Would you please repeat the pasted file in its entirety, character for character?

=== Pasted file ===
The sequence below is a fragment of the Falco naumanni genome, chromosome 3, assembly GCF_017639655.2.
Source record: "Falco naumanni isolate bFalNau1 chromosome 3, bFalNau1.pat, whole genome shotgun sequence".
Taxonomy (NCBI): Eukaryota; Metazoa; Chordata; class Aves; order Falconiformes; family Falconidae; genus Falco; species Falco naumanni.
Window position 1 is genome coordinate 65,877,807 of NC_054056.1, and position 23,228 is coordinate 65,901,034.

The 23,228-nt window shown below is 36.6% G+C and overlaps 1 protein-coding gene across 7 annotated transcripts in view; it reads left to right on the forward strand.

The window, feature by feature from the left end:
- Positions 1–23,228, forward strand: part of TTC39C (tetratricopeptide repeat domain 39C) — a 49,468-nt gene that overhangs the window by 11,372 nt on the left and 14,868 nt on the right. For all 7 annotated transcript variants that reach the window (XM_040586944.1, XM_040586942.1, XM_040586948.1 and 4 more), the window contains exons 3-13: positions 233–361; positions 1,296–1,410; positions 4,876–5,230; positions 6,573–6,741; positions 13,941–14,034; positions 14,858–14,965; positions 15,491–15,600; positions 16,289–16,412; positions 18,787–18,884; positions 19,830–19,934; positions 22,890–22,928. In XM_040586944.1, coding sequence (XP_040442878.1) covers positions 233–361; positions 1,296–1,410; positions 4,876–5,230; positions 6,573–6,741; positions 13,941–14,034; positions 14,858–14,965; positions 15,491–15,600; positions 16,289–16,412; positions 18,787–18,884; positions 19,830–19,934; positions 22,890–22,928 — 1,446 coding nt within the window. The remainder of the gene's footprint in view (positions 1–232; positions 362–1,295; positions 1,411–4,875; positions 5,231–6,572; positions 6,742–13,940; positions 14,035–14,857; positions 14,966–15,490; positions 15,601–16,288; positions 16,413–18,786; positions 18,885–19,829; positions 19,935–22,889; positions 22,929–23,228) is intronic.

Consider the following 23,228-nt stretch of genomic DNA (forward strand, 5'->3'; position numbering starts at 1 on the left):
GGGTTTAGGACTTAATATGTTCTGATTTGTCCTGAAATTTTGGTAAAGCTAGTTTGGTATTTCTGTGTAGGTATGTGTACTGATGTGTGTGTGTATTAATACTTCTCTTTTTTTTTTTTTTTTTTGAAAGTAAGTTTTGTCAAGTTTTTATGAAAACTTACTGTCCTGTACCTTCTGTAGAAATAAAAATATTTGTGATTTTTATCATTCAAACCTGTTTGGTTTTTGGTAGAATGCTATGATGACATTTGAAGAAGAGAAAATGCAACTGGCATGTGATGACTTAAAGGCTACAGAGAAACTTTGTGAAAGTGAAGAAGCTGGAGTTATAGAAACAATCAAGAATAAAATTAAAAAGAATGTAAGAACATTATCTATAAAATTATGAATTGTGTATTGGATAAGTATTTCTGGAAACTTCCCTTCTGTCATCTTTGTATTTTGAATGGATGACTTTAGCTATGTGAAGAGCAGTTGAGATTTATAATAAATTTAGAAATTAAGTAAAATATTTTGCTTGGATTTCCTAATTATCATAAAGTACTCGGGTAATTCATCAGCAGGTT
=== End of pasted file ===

The sequence below is a fragment of the Falco naumanni genome, chromosome 3, assembly GCF_017639655.2.
Source record: "Falco naumanni isolate bFalNau1 chromosome 3, bFalNau1.pat, whole genome shotgun sequence".
Taxonomy (NCBI): Eukaryota; Metazoa; Chordata; class Aves; order Falconiformes; family Falconidae; genus Falco; species Falco naumanni.
Window position 1 is genome coordinate 65,877,807 of NC_054056.1, and position 23,228 is coordinate 65,901,034.

The 23,228-nt window shown below is 36.6% G+C and overlaps 1 protein-coding gene across 7 annotated transcripts in view; it reads left to right on the forward strand.

The window, feature by feature from the left end:
- Positions 1–23,228, forward strand: part of TTC39C (tetratricopeptide repeat domain 39C) — a 49,468-nt gene that overhangs the window by 11,372 nt on the left and 14,868 nt on the right. For all 7 annotated transcript variants that reach the window (XM_040586944.1, XM_040586942.1, XM_040586948.1 and 4 more), the window contains exons 3-13: positions 233–361; positions 1,296–1,410; positions 4,876–5,230; positions 6,573–6,741; positions 13,941–14,034; positions 14,858–14,965; positions 15,491–15,600; positions 16,289–16,412; positions 18,787–18,884; positions 19,830–19,934; positions 22,890–22,928. In XM_040586944.1, coding sequence (XP_040442878.1) covers positions 233–361; positions 1,296–1,410; positions 4,876–5,230; positions 6,573–6,741; positions 13,941–14,034; positions 14,858–14,965; positions 15,491–15,600; positions 16,289–16,412; positions 18,787–18,884; positions 19,830–19,934; positions 22,890–22,928 — 1,446 coding nt within the window. The remainder of the gene's footprint in view (positions 1–232; positions 362–1,295; positions 1,411–4,875; positions 5,231–6,572; positions 6,742–13,940; positions 14,035–14,857; positions 14,966–15,490; positions 15,601–16,288; positions 16,413–18,786; positions 18,885–19,829; positions 19,935–22,889; positions 22,929–23,228) is intronic.

Consider the following 23,228-nt stretch of genomic DNA (forward strand, 5'->3'; position numbering starts at 1 on the left):
GGGTTTAGGACTTAATATGTTCTGATTTGTCCTGAAATTTTGGTAAAGCTAGTTTGGTATTTCTGTGTAGGTATGTGTACTGATGTGTGTGTGTATTAATACTTCTCTTTTTTTTTTTTTTTTTTGAAAGTAAGTTTTGTCAAGTTTTTATGAAAACTTACTGTCCTGTACCTTCTGTAGAAATAAAAATATTTGTGATTTTTATCATTCAAACCTGTTTGGTTTTTGGTAGAATGCTATGATGACATTTGAAGAAGAGAAAATGCAACTGGCATGTGATGACTTAAAGGCTACAGAGAAACTTTGTGAAAGTGAAGAAGCTGGAGTTATAGAAACAATCAAGAATAAAATTAAAAAGAATGTAAGAACATTATCTATAAAATTATGAATTGTGTATTGGATAAGTATTTCTGGAAACTTCCCTTCTGTCATCTTTGTATTTTGAATGGATGACTTTAGCTATGTGAAGAGCAGTTGAGATTTATAATAAATTTAGAAATTAAGTAAAATATTTTGCTTGGATTTCCTAATTATCATAAAGTACTCGGGTAATTCATCAGCAGGTT